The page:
Task force posits intelligence units, alternative sentences
By Miranda La Rose
July 5, 2002
The CARICOM Regional Task Force on Security and Crime has recommended the establishment of crime commissions, national intelligence units and parliamentary oversight committees to deal with matters of security, crime and violence in the various jurisdictions.
At a media briefing held at Le Meridien Pegasus Hotel yesterday, Prime Minister of Belize, Said Musa, said that the heads were presented with the executive summary of the report. The report contains 100 recommendations.
The task force was set up as mandated by the Heads of Government at the last summit held in the Bahamas last year, to deal with the issue of crime and security in the region which was seen as an impediment to the economic and social development of the region.
And in the wake of an invasion of the Office of the President by anti-government protesters on Wednesday, which resulted in two of them being killed, Musa said that CARICOM could not condone the change of governments by violent means.
Musa, the outgoing CARICOM chairman, said that member states were committed to the Democratic Charter agreed to under the auspices of the Organisation of American States. The charter precludes condoning or accepting the idea that governments could be changed by violent means. He said that at the recent Rio Summit in Costa Rica, speaking on behalf of CARICOM, Belize took a very principled position that it could not condone the recent, brief overthrow of the Venezuelan government.
Other recommendations put forward by the Security Task Force included community policing and better relationships between the police and citizens; alternative sentencing to deal with petty crimes and legislation to give effect to alternative sentencing. Alternative sentencing, Musa said, would afford the police the opportunity to deal with serious crimes such as drug trafficking.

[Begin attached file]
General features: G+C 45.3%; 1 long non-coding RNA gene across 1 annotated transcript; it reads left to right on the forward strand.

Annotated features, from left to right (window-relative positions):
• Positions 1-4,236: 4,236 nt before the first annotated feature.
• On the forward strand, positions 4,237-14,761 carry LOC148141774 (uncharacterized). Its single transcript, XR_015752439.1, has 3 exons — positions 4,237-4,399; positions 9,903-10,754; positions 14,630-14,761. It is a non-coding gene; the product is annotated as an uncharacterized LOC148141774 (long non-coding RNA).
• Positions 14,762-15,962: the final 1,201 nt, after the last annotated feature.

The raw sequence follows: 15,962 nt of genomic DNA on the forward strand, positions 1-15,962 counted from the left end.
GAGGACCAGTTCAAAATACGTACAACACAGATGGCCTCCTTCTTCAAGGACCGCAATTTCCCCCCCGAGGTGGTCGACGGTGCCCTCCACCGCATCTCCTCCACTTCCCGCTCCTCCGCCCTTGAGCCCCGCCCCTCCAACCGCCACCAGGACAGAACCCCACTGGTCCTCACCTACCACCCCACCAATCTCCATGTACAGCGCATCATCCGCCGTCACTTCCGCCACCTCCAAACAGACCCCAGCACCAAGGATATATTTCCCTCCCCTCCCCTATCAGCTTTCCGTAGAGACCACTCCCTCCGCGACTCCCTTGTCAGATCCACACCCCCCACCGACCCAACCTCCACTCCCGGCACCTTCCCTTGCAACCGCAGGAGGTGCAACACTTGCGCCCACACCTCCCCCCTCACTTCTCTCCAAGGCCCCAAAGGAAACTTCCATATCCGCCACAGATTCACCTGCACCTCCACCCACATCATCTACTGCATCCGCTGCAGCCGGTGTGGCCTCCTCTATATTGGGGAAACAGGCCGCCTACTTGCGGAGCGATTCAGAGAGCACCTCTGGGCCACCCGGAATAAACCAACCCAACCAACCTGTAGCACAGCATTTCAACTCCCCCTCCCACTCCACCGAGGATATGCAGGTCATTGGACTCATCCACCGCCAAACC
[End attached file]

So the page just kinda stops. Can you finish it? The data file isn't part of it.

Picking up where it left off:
Prison reform and the speeding up of court procedures were other recommendations. Musa said there was the feeling in the region that the whole justice system had to be reconstructed to speed up court procedures.
To enhance national security there were recommendations for proper border patrols; enactment of legislation to hinder terrorist operations; institutional building and adoption of cross-sectoral responses.
Musa said crime had two faces and the Task Force sought to deal with the issue through its root causes, that is, in the first instance by fighting poverty and creating employment and secondly by instituting proper action in terms of dealing with criminals.
Asked about the deportee issue, Musa said that the Caribbean and Central America should be comparing notes as they were faced with the identical problem. He noted that El Salvador "gets hundreds of deportees almost on a weekly basis if not monthly." The majority of the deportees, he noted, have had their education in sophisticated criminal activities in places like Los Angeles and New York and were "just sent back to our countries."
Few countries, he said, had been able to work out agreements with the United States on how to handle the issue of deportees, but there was still need for a general regional policy.
One suggestion, he said, was that if the deportees had not served their full time there should be prisoner exchange agreements, in which they could be sent back to continue their sentences, instead of going straight onto the streets.
Commenting on the implementation of the recommendations in view of the security concerns relating to arms, drug trafficking and other issues, Musa said the Heads of Government were aware of the general complaint from the region that CARICOM was famous for designing programmes and making decisions but on the issue of implementation had been sadly lacking in many respects.
With the report and recommendations on security and crime tabled, Musa said, Heads will have to now concentrate on the implementation.